Painting of Edward Kelly turns up at auction
Painting of Edward Kelly turns up at auction

Painting of Edward Kelly turns up at auction

Edward Kelly from the rare picture

A very rare painting of Dr John Dee’s magic partner Edward Kelley has just been sold at auction. 
Measuring over 8ft wide (2.49m), it was painted on nine wooden boards and depicted the alchemist (1555-1597) it had been stored in a stable in Warwickshire and then a coachhouse in mid Wales for many years, it had previously sold at a public auction within the last ten years but then re-emerged at Mellors & Kirk’s two-day auction on June 12-13.
It is the only known painted image of Kelley. Simply cataloged as ’17thcentury English School’, and was not printed from real life,
In fact it appears to have been based on a later woodcut image of Kelley which was used as the frontispiece to Meric Casaubon’s excerpts of Dee’s manuscript diary published in 1659.
Kelley was born in Worcester in 1555, educated at Oxford and for a time went by the name of Edward Talbot. Before acting as Dee’s scryer or medium, Kelley had worked for Thomas Allen, an astrologer known for practicing “black arts”.
The estimate at the Nottingham sale was £3000-5000 – a reasonable pitch given its unusual and somewhat esoteric appeal.  But it was considered “extremely fragile with numerous areas of flaking/missing paint… Shrinkage cracks between the boards.. Areas of woodworm on the reverse.. original rusted iron butterfly hinges.  The auctioneers were warning that even moving it could be risky. It was sold for £7500.
While it is not a picture taken from real life, it is interesting because it flies in the face of many impressions of Kelly as being a young criminal figure.  Here his beard is white and even longer than Dee’s.   He is not exactly slim either.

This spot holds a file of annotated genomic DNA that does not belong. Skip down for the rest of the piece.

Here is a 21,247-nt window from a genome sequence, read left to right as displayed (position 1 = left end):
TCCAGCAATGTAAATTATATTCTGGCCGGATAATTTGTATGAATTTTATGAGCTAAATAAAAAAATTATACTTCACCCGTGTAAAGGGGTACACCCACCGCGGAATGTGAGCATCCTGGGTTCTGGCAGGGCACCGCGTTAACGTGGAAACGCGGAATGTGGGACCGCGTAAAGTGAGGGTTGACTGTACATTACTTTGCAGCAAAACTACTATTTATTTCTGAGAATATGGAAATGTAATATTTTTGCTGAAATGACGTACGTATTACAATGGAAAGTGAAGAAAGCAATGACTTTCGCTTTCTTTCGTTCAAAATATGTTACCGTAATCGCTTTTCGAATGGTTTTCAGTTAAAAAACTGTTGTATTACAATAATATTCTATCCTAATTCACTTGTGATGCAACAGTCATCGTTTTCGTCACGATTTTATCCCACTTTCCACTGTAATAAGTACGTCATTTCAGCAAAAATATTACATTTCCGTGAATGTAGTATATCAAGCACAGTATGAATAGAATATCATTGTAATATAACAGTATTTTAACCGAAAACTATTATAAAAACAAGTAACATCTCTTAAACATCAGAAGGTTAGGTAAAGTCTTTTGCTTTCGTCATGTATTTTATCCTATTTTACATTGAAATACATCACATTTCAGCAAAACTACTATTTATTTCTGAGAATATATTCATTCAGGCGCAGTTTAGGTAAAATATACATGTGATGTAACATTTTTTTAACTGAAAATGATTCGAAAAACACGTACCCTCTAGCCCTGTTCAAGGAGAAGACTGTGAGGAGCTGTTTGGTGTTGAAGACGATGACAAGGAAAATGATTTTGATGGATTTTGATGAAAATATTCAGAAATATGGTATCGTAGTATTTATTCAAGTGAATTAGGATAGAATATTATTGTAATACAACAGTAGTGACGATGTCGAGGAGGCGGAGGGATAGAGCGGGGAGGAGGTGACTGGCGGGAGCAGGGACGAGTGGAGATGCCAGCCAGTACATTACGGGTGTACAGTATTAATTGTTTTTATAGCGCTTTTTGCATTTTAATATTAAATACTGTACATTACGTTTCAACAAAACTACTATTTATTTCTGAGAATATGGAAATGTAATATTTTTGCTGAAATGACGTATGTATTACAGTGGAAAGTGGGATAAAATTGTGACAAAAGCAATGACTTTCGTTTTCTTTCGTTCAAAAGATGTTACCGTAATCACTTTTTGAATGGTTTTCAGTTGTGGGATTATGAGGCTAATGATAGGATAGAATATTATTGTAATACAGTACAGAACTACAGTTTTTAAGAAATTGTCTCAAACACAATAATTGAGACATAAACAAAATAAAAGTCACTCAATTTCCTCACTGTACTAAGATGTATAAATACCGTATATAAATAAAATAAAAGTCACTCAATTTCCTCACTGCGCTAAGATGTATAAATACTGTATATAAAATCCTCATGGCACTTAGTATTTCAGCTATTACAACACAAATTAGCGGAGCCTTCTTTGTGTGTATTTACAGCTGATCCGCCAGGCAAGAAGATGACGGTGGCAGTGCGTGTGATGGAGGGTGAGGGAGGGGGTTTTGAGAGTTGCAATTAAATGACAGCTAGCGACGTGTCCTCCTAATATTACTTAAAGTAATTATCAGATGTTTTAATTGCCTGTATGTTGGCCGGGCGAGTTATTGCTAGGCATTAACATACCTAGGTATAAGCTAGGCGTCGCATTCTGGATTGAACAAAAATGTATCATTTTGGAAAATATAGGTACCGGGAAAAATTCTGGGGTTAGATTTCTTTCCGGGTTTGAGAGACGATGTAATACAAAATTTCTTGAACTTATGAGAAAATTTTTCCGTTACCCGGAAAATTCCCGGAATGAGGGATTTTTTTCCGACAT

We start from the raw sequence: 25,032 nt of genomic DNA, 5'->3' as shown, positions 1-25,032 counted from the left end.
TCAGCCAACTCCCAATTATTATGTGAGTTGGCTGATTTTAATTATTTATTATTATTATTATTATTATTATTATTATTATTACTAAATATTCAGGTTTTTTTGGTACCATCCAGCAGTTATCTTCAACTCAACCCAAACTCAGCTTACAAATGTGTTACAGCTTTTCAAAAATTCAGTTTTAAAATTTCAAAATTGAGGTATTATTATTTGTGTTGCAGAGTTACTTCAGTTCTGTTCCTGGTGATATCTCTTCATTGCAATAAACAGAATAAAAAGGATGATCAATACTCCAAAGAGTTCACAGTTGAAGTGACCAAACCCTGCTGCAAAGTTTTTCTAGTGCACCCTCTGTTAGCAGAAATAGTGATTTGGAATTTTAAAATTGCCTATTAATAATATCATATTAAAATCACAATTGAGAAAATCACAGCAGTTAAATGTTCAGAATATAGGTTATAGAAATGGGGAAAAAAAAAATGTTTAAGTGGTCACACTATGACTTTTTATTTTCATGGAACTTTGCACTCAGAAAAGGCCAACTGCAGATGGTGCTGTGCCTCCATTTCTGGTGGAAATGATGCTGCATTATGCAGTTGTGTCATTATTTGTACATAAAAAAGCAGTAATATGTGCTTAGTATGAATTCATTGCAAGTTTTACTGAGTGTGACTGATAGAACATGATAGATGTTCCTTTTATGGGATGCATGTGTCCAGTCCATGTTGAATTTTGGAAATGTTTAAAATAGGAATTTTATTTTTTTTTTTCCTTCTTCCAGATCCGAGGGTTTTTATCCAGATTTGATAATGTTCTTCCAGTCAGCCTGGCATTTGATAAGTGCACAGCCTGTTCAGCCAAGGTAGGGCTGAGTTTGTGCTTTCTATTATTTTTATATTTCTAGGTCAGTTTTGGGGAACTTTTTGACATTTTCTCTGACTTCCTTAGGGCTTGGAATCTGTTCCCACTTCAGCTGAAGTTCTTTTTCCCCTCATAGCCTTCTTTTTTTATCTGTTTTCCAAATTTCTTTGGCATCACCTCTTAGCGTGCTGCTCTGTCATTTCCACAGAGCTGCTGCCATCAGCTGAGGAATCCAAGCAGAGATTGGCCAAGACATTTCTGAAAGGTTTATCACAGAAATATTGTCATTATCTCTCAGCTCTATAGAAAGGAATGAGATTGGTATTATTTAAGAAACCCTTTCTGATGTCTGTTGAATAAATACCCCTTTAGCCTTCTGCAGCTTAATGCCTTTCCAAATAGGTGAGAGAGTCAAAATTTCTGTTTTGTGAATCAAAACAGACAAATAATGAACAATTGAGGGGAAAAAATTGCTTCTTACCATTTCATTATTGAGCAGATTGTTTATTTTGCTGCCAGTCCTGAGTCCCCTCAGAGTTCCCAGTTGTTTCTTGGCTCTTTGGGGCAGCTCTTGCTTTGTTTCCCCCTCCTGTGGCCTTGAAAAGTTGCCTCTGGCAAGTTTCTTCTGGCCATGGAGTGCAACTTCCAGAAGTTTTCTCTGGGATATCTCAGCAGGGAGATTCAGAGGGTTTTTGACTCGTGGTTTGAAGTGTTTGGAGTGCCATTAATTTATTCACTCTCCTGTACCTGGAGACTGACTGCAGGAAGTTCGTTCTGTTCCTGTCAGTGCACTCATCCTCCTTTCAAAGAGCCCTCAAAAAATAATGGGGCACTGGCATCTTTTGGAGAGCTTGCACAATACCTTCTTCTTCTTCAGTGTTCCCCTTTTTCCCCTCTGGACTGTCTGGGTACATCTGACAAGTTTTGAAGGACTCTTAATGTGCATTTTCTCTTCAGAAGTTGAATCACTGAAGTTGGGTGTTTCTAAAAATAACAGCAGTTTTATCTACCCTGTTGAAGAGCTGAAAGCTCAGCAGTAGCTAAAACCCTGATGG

It appears that the painting was made for a person who was working with Dee and Kelly’s system.  It was painted on the inside of a cupboard or meditation room.   In the background there appears to be an image of someone summoning something while standing in a magic circle. In otherwords this is not about the alchemist Edward Kelly, but the magician.
This suggests is that there was a belief amongst the esoteric community of the time that Meric Casaubon’s woodcuts were accurate and perhaps based on his research rather than artistic fancy.  However the literal fleshing out of Kelly would appear to be based on some information which has not come down to us from other sources and the fact that it came from Warwickshire suggests some local knowledge.    


  1. For example, we have no clear idea what he even looked like; the only portrait was done from “reputation” a good 60 years after his death by the Dutch engraver Franz Cleyn. It shows a gaunt, long-faced, bearded man, wearing a fur-trimmed cloak and a four-cornered hat like a cleric’s biretta. However, this image is at odds with the few details we do have from contemporary sources. An English visitor in the fall of 1593 commented that he was “fat and merry” and another noted that he was a “weighty” man. He walked with a stick, notoriously mentioned by Dr. Dee in his account of Kelley’s altercation with one of Laski’s guards on the morning of his first visit with the Emperor. In the angelic sessions, his difficulty in kneeling is mentioned, and most revealing of all is the Papal Nuncio’s characterization in 1586 of Kelley as Dee’s hunch backed, “il zoppo,” companion.